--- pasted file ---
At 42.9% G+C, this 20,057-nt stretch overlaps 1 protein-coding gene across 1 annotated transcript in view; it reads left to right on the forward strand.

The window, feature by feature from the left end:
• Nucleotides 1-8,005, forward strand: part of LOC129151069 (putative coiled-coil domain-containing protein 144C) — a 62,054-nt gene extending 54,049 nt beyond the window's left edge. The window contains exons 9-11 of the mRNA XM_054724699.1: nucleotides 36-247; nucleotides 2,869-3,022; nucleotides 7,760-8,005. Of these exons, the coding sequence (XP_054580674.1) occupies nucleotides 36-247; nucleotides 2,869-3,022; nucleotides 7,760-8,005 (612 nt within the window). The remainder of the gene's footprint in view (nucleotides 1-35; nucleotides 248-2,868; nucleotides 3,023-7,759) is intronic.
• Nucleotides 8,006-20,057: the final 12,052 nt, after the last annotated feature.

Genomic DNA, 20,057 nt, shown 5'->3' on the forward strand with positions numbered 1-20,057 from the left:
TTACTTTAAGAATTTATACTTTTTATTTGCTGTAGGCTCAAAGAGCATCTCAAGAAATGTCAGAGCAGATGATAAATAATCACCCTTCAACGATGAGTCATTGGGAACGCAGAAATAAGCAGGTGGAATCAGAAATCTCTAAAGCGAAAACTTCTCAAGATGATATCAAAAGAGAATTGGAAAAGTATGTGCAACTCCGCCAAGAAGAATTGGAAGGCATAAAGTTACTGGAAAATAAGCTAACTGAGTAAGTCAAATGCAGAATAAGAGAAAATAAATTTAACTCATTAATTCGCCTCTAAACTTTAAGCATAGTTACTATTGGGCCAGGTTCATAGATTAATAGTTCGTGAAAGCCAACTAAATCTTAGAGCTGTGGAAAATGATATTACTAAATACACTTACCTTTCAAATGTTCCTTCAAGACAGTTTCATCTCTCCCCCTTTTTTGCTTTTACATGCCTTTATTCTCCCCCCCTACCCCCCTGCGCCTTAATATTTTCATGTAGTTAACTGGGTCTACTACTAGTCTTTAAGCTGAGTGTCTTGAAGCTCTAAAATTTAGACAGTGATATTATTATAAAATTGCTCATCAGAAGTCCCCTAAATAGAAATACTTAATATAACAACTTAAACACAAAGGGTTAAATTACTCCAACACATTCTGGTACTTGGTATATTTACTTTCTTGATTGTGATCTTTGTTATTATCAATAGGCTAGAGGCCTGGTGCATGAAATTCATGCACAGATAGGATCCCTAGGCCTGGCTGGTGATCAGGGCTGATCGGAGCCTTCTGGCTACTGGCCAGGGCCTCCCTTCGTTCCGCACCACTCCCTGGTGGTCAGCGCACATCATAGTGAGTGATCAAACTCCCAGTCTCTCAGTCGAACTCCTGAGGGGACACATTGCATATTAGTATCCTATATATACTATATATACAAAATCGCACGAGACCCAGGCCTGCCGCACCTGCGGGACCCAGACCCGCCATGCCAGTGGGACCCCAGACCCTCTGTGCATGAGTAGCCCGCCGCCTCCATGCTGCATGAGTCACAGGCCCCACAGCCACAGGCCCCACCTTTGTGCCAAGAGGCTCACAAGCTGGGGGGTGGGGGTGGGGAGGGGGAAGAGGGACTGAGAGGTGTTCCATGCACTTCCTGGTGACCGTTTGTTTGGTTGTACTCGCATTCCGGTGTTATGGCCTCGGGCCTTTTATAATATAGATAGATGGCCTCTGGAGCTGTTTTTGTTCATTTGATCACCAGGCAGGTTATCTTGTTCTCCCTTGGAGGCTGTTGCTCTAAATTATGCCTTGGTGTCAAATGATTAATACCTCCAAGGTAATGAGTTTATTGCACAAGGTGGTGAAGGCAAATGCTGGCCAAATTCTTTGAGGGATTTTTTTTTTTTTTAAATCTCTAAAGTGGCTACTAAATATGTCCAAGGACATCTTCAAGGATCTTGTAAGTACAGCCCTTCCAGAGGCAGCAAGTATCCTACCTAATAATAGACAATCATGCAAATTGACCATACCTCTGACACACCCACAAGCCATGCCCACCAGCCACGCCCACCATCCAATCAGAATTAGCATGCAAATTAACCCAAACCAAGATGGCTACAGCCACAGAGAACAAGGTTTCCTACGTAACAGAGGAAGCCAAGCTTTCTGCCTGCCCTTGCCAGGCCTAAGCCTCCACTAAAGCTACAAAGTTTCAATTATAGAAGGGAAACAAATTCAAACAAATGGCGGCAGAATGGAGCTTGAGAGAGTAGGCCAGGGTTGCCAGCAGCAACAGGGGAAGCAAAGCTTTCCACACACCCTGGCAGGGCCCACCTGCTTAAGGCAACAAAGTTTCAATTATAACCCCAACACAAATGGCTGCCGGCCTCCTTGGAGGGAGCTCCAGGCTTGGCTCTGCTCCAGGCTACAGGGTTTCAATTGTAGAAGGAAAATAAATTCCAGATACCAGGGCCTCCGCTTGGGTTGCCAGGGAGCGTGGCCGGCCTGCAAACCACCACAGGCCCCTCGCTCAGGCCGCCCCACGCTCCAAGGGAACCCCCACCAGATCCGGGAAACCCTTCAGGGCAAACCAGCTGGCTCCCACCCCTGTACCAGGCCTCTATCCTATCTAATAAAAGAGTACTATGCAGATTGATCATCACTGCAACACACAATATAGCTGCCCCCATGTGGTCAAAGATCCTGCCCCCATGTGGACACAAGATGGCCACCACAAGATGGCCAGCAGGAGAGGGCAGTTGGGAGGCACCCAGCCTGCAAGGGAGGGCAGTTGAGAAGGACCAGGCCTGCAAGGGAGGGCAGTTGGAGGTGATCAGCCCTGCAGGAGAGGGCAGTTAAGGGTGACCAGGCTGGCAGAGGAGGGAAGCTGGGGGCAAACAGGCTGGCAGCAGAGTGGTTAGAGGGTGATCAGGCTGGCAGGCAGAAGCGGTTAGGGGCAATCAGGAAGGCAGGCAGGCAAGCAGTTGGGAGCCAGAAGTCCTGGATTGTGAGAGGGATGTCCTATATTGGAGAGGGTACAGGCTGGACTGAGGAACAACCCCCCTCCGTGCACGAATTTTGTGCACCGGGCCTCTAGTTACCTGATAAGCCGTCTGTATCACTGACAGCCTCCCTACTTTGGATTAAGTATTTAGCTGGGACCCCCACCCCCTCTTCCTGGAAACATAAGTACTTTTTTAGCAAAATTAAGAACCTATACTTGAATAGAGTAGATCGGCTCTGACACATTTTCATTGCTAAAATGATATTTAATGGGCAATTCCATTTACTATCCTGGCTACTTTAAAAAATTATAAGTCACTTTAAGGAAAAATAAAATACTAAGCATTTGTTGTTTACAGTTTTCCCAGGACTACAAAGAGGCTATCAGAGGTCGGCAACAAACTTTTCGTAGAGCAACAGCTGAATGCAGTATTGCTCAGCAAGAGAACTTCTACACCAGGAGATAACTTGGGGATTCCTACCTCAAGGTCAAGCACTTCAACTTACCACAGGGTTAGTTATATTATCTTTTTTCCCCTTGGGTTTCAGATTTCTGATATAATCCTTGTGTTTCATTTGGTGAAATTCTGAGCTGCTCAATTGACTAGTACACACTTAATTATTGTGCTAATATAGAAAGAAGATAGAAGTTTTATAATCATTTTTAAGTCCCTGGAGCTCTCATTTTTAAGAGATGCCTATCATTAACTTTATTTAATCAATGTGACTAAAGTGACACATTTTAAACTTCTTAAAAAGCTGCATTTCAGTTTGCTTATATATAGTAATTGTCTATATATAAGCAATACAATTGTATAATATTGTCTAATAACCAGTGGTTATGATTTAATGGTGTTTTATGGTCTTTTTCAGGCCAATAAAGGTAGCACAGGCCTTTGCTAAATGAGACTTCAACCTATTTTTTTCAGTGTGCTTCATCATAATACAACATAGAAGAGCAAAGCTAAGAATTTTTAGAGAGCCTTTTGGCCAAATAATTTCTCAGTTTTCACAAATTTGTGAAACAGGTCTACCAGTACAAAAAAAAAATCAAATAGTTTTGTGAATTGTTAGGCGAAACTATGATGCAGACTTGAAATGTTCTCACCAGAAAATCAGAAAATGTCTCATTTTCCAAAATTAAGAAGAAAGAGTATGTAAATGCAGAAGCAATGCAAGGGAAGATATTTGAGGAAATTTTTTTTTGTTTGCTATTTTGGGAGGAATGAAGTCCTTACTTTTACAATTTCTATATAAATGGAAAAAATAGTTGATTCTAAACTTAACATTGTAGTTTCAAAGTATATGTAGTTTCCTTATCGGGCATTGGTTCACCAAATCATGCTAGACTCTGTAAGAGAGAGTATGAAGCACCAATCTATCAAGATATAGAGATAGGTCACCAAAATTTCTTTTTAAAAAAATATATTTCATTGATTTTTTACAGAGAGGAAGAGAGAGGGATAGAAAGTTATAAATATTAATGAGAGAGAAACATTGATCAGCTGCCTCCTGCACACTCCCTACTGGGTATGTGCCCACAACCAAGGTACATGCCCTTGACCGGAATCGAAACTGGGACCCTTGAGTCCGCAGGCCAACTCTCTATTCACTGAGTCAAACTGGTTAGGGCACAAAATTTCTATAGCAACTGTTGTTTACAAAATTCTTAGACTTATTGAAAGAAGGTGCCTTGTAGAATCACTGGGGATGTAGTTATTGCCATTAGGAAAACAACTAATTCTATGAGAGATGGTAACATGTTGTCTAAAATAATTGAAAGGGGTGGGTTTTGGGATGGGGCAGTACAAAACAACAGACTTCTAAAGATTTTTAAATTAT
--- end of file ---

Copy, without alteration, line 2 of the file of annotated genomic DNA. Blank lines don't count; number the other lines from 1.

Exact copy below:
The window, feature by feature from the left end: